Is Kale Really as Healthy as Everyone Thinks? The Dark Side of Kale Exposed!

Is Kale Really as Healthy as Everyone Thinks? The Dark Side of Kale Exposed!

There are plenty of health fads to get involved with at the moment if you’re so inclined. From various different diets, to training methods like CrossFit, to all the popular superfoods that you see on Instagram. Somehow it has become cool to eat avocado on toast and then post pictures of it to social media. The definition of “cool” sure has changed since I was younger!

Finding itself very firmly in that camp of “trendy Instagram superfoods” is kale. Kale is a somewhat disgusting-tasting green leafy cabbage that has been touted for a number of different health benefits. It can be eating raw, as a salad, or even squeezed out for its juice. Either way, the list of nutrients it offers are impressive, and it’s a rich source of fiber too.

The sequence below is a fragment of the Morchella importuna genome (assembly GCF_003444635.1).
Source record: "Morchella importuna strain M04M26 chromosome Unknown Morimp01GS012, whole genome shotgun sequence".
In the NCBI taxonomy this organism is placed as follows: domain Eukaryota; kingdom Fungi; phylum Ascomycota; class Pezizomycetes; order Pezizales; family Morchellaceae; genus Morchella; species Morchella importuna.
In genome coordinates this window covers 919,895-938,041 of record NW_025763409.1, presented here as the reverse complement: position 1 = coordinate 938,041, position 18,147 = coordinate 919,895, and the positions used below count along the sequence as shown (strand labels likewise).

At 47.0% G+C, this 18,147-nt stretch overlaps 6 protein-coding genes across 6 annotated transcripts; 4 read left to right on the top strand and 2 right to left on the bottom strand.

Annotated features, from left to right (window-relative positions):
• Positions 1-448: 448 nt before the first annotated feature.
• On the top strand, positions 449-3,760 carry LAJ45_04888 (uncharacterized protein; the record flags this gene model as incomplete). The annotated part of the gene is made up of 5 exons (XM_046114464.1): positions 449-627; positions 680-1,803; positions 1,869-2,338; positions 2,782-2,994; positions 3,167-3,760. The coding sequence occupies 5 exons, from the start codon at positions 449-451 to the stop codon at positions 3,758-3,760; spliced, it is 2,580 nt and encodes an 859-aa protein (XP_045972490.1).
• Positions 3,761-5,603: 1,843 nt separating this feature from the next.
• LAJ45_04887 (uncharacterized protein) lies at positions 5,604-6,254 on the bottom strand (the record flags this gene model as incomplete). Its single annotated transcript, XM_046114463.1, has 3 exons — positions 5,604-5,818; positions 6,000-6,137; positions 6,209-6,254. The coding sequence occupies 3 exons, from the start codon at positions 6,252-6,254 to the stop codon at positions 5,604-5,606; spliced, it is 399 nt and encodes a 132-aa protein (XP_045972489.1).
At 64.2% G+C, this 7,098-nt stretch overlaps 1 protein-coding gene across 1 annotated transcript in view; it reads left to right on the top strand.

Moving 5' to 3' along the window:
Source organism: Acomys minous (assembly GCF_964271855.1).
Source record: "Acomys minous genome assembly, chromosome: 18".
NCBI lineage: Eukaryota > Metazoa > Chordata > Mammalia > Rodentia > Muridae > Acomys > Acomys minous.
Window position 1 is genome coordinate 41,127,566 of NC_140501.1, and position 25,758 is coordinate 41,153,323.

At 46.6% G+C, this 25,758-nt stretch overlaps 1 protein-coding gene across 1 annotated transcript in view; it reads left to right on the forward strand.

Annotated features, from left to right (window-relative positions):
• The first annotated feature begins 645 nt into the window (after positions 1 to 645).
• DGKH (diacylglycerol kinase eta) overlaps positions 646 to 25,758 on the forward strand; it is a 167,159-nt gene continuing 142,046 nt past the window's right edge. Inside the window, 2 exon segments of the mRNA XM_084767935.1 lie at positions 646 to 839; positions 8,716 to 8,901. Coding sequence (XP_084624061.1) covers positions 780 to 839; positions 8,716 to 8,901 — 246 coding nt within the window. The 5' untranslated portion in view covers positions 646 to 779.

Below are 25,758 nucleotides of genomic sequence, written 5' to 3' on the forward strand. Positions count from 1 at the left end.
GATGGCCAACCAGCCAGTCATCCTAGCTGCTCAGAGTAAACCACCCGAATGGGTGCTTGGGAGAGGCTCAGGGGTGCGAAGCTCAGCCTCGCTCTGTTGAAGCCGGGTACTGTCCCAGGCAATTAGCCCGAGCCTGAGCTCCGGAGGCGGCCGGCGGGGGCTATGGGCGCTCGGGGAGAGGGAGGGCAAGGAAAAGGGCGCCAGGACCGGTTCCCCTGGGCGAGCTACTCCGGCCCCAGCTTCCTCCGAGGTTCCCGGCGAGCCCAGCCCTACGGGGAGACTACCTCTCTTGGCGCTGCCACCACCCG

And actually, the foul taste of kale has sometimes become a plus point for the food. That’s because there’s a kind of “badge of honor” involved in eating this stuff. It shows that you are committed to your health, it shows that you are willing to go the extra mile to get those abs, and it shows that you made a real, conscious decision to fix your health.

Because no one chooses to eat kale otherwise!

But what if I told you that kale actually wasn’t quite as healthy as everyone thought? What if I told you that it might even have some negative health effects?

Wouldn’t that be kind of ironic-and-hilarious if everyone had been eating this stuff – because they saw their friend/favorite celebrity doing it on Instagram – and it turned out it was more harmful than beneficial?

Let’s dig a little deeper and see what’s really going on.

Is Kale dangerous?

First the good news: cooked kale is still (currently) regarded as being extremely good for you, packed as it is with all kinds of nutrients.

But when you eat lots of raw kale, that’s when the issues arise. That’s according to one study that showed eating raw kale might actually hurt your thyroid health!